Minister of Public Works Press Conference on Waste Management

Thursday, May 3, 2018
The Hon. David Burch

Good afternoon.

Let me begin by thanking the people of Bermuda, who have adapted magnificently to the implementation of once a week garbage collection. While there are still some hold outs - in the main people have adjusted and neighbours are taking pride in their own neighbourhoods. As we enter week 9 – we are greatly encouraged by the adjustment and I am pleased to report on progress thus far.

Everyone is aware of the inherited challenges we faced with both personnel and vehicles in the waste management section.

The staffing issue has been resolved with the hiring of 5 staff in March – this does not take us to the full established strength for the department but as we are in transition – no additional staff will be hired as we monitor the situation and are presently able to cope under the new arrangements of once a week collection.

This new schedule has also afforded us the opportunity to better manage the maintenance and servicing of trash trucks and we have seen a marked increase in the number in service on a daily basis.

You will be aware that we were sending a team of specialists to the UK to inspect the new trucks we were looking to purchase.

A team of 5 travelled to the UK last week - stopping first in Manchester where they visited a Municipal Garbage collection site using the vehicles we intend to purchase. The company provided access to one of their vehicles and the team went over it in fine detail with a team from the manufacturer Farid Hillend Engineering. They also discussed operational issues with staff at the site who reported that the company was very pleased with the vehicle. They witnessed the vehicle in operation and in particular the bin lifter which used identical bins to those used here in Bermuda.

The vehicle was checked against and met the large majority of our specifications and requirements. Our mechanics were pleased with the truck as it is very similar to ones we already have in the fleet. This particular vehicle had additional optional extras and safety features such as CCTV and automatic braking which were not included in our request.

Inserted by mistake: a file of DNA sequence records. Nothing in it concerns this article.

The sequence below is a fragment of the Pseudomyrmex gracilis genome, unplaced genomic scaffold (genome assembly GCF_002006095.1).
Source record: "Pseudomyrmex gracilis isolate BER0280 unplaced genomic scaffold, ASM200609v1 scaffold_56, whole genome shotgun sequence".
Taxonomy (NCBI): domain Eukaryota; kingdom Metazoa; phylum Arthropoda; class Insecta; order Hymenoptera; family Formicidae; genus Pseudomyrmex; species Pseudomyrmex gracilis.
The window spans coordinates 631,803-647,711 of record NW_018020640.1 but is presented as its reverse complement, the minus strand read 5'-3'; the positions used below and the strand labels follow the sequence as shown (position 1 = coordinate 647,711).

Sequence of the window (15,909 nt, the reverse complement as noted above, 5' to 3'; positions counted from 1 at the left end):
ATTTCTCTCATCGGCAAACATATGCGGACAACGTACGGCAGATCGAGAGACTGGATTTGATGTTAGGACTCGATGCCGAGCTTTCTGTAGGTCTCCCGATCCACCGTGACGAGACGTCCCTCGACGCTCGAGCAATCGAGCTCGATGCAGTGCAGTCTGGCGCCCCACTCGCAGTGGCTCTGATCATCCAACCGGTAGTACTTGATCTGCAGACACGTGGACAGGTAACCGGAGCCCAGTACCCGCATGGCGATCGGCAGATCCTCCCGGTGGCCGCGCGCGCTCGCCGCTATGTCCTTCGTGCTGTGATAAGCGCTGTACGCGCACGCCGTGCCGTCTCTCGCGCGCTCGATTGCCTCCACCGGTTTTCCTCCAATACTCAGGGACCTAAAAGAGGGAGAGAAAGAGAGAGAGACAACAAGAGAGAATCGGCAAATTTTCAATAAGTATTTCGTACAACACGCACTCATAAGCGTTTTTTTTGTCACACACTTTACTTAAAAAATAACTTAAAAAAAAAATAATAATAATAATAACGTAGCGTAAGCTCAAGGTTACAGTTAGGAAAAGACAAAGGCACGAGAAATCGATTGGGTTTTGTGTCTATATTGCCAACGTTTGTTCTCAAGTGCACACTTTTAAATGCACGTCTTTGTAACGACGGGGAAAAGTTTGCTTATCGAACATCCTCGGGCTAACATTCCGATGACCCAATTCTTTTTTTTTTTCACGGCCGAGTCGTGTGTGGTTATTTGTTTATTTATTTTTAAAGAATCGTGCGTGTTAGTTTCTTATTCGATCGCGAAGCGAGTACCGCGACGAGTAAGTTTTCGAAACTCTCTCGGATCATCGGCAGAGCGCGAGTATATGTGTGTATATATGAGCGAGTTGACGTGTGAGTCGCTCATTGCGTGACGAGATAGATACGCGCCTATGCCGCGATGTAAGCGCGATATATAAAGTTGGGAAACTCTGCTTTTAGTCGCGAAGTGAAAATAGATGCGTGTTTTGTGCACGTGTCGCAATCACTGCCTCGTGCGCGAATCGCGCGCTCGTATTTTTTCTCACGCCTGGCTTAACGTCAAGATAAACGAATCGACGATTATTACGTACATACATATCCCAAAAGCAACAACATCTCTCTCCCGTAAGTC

The team then travelled by train to Dunfermline, Scotland to meet with staff at the Farid plant to view their production facilities. All were impressed with the quality and standard of work. Further discussions took place on availability of parts and repair procedures.

Although a visit to the suppliers was not possible as they are based in London but through Farid, the dealer has agreed to set up an account for the Government of Bermuda so that parts can be ordered directly and they will provide training and technical support.

The trucks meet our specifications – the team were all very comfortable with it and consider that it is the ideal vehicle to meet the needs of Bermuda at this time.

Some of the identified extras such as vinyl seat covers, intercom and CCTV system which were not included in our original request but will enhance health & safety – so I have approved these minimal additional costs and the order for 5 trucks should be placed this week - with delivery anticipated within 6 months.

While in the UK the team also identified potential mobile transfer stations which may suit our purposes. They will investigate potential US manufacturers of similar equipment. This is an option we are exploring to eliminate every full trash truck having to return to Tynes Bay to dump their loads. I must say these workers, all Bermudians, are very conscientious, experienced and dedicated who demonstrated their competence and professionalism on this research exercise. This concept of including all stakeholders will eliminate any challenges going forward in the type of vehicle chosen.

Over the course of the last 8 weeks – I can report that we have seen a significant uptick in the amount of garbage collected when compared to last year’s twice a week figures. As an example in week 5 we saw a 50 ton increase over 2017 from 320 tons to 370 tons with the highest increase so far in week 7 of 71 tons from 319 tons to 390 tons.